The immobilizing surface is then contacted with a sample, such as clinical or biological materials, to be tested in a manner conducive to immune complex (antigen/antibody) formation. This procedure may include diluting the sample with diluents, such as BSA, bovine gamma globulin (BGG) and/or phosphate buffered saline (PBS)/Tween. The sample is then allowed to incubate for from about 2 to 4 hours, at temperatures such as of the order of about 25° to 37° C. Following incubation, the sample-contacted surface is washed to remove non-immunocomplexed material. The washing procedure may include washing with a solution such as PBS/Tween or a borate buffer.
Following formation of specific immunocomplexes between the test sample and the bound transferrin receptor protein, analogs and/or fragments and subsequent washing, the occurrence, and even amount, of immunocomplex formation may be determined by subjecting the immunocomplex to a second antibody having specificity for the first antibody. If the test sample is of human origin, the second antibody is an antibody having specificity for human immunoglobulins and in general IgG. To provide detecting means, the second antibody may have an associated activity such as an enzymatic activity that will generate, for example, a color development upon incubating with an appropriate chromogenic substrate. Quantification may then achieved by measuring the degree of color generation using, for example, a spectrophotometer.
3. Use of Sequences as Hybridization Probes
The nucleotide sequences of the present invention, comprising the sequence of the transferrin receptor gene, now allow for the indentification and cloning for the transferrin receptor gene from any species for Moraxella.
The nucleotide sequences comprising the sequence of the transferrin receptor genes of the present invention are useful for their ability to selectively form duplex molecules with complementary stretches of other TfR genes. Depending on the application, a variety of hybridization conditions may be employed to achieve varying degrees of selectivity of the probe toward the other TfR genes. For a high degree of selectivity, relatively stringent conditions are used to form the duplexes, such as low salt and/or high temperature conditions, such as provided by 0.02 M to 0.15 M NaCl at temperatures of between about 50° C. to 70° C. For some applications, less stringent hybridization conditions are required such as 0.15 M to 0.9 M salt, at temperatures ranging from between about 20° C. to 55° C. Hybridization conditions can also be rendered more stringent by the addition of increasing amounts of formamide, to destabilize the hybrid duplex. Thus, particular hybridization conditions can be readily manipulated, and will generally be a method of choice depending on the desired results. In general, convenient hybridization temperatures in the presence of 50% foramide are: 42° C. for a probe which is 95 to 100% homologous to the target fragment, 37° C. for 90 to 95% homology and 32° C. for 85 to 90% homology.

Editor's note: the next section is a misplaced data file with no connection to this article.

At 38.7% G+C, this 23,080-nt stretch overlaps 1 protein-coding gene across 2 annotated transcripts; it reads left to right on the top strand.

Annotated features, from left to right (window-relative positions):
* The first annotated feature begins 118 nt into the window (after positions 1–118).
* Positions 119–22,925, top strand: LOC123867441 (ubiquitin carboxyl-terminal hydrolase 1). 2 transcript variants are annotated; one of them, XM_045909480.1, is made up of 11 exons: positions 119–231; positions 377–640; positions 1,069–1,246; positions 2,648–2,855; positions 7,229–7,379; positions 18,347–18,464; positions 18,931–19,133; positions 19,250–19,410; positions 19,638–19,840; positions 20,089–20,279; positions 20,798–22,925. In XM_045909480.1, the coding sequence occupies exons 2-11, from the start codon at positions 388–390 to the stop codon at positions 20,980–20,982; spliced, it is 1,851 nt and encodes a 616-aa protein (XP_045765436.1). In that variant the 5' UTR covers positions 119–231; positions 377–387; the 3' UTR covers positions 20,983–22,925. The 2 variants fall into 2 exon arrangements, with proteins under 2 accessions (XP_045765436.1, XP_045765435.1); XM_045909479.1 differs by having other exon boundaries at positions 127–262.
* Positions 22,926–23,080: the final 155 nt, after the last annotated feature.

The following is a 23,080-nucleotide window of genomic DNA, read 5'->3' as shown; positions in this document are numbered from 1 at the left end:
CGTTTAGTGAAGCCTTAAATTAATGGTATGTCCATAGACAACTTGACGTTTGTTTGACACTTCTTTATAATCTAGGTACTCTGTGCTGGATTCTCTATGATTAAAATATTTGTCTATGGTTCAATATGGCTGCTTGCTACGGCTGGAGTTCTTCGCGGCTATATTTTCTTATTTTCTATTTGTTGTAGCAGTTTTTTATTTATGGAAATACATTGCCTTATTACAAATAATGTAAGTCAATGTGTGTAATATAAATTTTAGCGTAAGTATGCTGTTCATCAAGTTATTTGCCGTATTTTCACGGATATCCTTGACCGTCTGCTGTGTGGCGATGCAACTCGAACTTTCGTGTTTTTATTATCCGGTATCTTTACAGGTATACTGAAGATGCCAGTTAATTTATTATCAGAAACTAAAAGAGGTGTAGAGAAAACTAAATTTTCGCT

In a clinical diagnositc embodiment, the nucleic acid sequences of the TfR genes of the present invention may be used in combination with an appropriate means, such as a label, for determining hybridization. A wide variety of appropriate indicator means are known in the art, including radioactive, enzymatic or other ligands, such as avidin/biotin and digoxigenin-labeling, which are capable of providing a detectable signal. In some diagnostic embodiments, an enzyme tag such as urease, alkaline phosphatase or peroxidase, instead of a radioactive tag may be used. In the case of enzyme tags, colorimetric indicator substrates are known which can be employed to provide a means visible to the human eye or spectrophotometrically, to identify specific hybridizaiton with samples containing TfR gene sequences.
The nucleic acid sequences of TfR genes of the present invention are useful as hybridization probes in solution hybridizations and in embodiments employing solid-phase procedures. In embodiments involving solid-phase procedures, the test DNA (or RNA) from samples, such as clinical samples, including exudates, body fluids (e.g., serum, amniotic fluid, middle ear effusion, sputum, bronchoalveolar lavage fluid) or even tissues, is adsorbed or otherwise affixed to a selected matrix or surface. The fixed, single-stranded nucleic acid is then subjected to specific hybridization with selected probes comprising the nucleic acid sequences of the TfR genes or fragments thereof of the present invention under desired conditions. The selected conditions will depend on the particular circumstances based on the particular criteria required depending on, for example, the G+C contents, type of target nucleic acid, source of nucleic acid, size of hybridization probe etc. Following washing of the hybridization surface so as to remove non-specifically bound probe molecules, specific hybridization is detected, or even quantified, by means of the label. It is preferred to select nucleic acid sequence portions which are conserved among species of Moraxella. The selected probe may be at least 18 bp and may be in the range of about 30 to 90 bp.